As in recent years, the Republican governor used his budget proposal to call on consolidating school districts, merging universities, closing mental health facilities, removing civil service protection for state employees and a host of other controversial recommendations.
"Just because things are not easy (to get accomplished) doesn't mean they are not right," said Barbour during a news conference.
While Barbour has been viewed as more successful than most governors in getting his budget priorities through the Legislature, those more controversial items have hit roadblocks. Some have been blocked by a Democratic-conrolled House, but some, such as university mergers, also were rejected by a Republican-controlled Senate.
While he is leaving office Jan. 10 because of term limits, both the House and Senate, as well as the governor's office, will be controlled by Republicans during the next term, meaning some of his proposals, like removing civil service protection for two years for state employees, might get more consideration.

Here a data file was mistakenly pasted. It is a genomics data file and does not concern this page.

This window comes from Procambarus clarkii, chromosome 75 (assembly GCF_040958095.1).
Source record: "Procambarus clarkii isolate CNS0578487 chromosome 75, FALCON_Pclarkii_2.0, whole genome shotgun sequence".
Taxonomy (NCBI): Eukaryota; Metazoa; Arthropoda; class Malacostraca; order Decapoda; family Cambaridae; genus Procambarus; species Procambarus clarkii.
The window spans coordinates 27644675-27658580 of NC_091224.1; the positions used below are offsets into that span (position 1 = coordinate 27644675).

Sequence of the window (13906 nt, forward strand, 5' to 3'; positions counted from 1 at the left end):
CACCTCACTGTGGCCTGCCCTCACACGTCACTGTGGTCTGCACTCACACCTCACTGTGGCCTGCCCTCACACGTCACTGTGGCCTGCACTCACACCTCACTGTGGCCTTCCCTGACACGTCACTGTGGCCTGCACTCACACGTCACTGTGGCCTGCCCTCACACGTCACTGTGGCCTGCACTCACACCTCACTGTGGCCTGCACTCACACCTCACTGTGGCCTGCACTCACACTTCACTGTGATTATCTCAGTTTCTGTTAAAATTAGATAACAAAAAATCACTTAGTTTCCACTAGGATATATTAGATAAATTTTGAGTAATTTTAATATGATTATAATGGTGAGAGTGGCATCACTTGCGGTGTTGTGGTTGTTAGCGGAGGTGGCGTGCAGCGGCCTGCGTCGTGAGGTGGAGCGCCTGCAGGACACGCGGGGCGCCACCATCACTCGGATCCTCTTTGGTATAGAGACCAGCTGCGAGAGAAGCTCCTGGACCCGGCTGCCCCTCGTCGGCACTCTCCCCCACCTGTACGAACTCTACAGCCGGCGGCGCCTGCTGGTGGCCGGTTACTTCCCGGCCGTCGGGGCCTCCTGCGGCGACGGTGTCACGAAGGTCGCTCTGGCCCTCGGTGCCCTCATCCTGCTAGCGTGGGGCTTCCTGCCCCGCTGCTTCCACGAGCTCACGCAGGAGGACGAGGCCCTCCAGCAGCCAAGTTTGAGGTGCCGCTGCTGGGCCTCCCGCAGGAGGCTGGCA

Overall, the governor proposed a $5.48 billion general fund budget, which is slightly less than the current budgeted amount, due largely to the loss of $590 million in one-time money used to fund recurring expenses.
On average, the governor said he is cutting agencies 2.9 percent, including a cut of 1.4 percent, or $31 million, for kindergarten through 12th-grade education, a 2.6 percent cut for higher education and a 2.5 percent cut for community colleges.
The governor is again calling on the elimination of state support for athletic programs on the university and community college level and a reduction of $16.6 million of the $37 million spent on high school athletics.
Barbour called for the universities, community colleges and public schools to use more of their reserve funds to offset budget cuts.
Barbour used $237.4 million in one-time funds from various reserve accounts. He leaves about $100 million in reserves.
Barbour proposed requiring state employees to pay more into the Public Employee Retirement System.
Gov.-elect Phil Bryant is expected to release his budget proposal in the coming days.